Jun 24, 2015 | By Simon

While there are currently many developments being made across the entire additive manufacturing industry, among others that have been standing out as of late have consisted of 3D printing applications that are of either very large scale or very small scale applications.

So far, the smaller applications have mainly consisted of research into nanoscale 3D printing for purposes such as biomedical engineering applications including cell scaffolding while the larger applications have been focused on creating architectural structures such as those that can be created in any geographical area using found materials.  Needless to say, the developments surrounding these scaled applications are among the most exciting to date that we’ve seen.  

Among some of the more recent developments in large scale 3D printing, a Finland-based company is currently researching ways of leveraging additive manufacturing technology to create 3D printed apartment buildings that can be used in the very near future.  

The company, Fimatec, was founded by current CEO Arto Koivuharju and blends both additive manufacturing with robotic fabrication to create ‘ready-to-live’ apartments through a unique fabrication process that creates both exterior walls and interior walls with insulation simultaneously.  

Among other details that make the company’s approach interesting include their modular home-like approach to the building process; all of the walls are printed within their own manufacturing facility much like a traditional product.  Like a large set of blocks, the walls can be used to assemble the buildings quickly and accurately with the pre-made components as specified by a team of architects and structural engineers.  Eventually, Koivuharju is hoping to move this printing process from his factory to construction sites to reduce the transportation costs and make the process even more seamless.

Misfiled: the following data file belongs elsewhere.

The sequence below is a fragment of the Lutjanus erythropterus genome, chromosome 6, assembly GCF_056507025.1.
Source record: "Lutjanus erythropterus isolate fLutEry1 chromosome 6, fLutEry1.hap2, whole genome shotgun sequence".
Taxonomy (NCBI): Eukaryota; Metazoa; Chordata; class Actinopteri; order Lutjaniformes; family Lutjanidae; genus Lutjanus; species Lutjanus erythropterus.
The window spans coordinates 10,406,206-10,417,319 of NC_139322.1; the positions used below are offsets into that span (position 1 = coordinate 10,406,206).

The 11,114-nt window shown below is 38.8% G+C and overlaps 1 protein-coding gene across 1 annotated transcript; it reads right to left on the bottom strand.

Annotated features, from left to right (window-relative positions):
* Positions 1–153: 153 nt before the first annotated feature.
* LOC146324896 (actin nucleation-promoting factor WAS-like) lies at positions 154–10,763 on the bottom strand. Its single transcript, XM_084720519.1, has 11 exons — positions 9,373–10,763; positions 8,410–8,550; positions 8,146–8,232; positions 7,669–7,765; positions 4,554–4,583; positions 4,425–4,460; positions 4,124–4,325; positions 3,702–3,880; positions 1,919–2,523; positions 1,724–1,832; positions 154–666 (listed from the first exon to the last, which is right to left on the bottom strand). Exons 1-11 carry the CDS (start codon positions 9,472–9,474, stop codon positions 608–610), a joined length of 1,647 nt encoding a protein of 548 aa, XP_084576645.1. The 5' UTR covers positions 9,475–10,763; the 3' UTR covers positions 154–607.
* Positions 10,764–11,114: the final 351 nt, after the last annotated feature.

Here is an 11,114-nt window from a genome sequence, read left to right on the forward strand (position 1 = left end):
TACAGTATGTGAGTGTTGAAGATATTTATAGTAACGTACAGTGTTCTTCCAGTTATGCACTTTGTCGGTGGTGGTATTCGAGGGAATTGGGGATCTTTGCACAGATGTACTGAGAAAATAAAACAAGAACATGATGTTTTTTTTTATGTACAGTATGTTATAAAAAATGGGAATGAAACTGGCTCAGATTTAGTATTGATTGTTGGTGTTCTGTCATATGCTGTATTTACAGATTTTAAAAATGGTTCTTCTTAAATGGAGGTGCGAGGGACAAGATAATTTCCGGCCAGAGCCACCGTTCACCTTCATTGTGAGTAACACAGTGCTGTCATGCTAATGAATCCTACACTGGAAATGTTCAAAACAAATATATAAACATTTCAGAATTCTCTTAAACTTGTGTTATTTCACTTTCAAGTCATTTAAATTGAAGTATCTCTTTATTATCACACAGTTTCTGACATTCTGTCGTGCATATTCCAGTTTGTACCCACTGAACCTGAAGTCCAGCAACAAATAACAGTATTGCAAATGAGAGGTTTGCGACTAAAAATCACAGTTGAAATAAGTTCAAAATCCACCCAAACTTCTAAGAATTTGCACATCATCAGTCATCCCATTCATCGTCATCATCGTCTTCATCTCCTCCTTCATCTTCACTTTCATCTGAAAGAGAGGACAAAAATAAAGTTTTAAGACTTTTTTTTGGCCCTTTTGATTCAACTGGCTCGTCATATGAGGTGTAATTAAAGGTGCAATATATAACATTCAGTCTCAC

“The cost is 10-20 percent less than with traditional concrete element building, and the units are constructed 70-80 percent faster,” says Koivuharju. “When building on-site, the costs can drop by half.”

Thus far, the project has cost Koivuharju €200,000 out of his own pocket to develop the print heads and patent the technology.  Understandably, he’d like to see the idea develop into something that can be utilized by the construction industry sooner rather than later.  Just yesterday, Koivuharju unveiled an example of his 3D printed walls that he thinks can revolutionize the industry.  

“We assume that by the second half of next year we will have a suitable industrial version of the device available,” said Birch Harju, Fimatec’s Managing Director.

Currently, Koivuharju is hoping to raise at least €1.5 million to begin a pilot project that utilizes the Fimatec 3D printed walls and would be expected to begin next year.

While we’ve seen a number of 3D printers that are designed specifically for creating walls, none have focused on the challenge of creating both interior and exterior walls with insulation via an additive manufacturing approach.  If Koivuharju can raise the funding necessary to begin the pilot project, then we may be seeing 3D printed housing as a viable living option sooner than we previously thought.    



Posted in 3D Printing Applications



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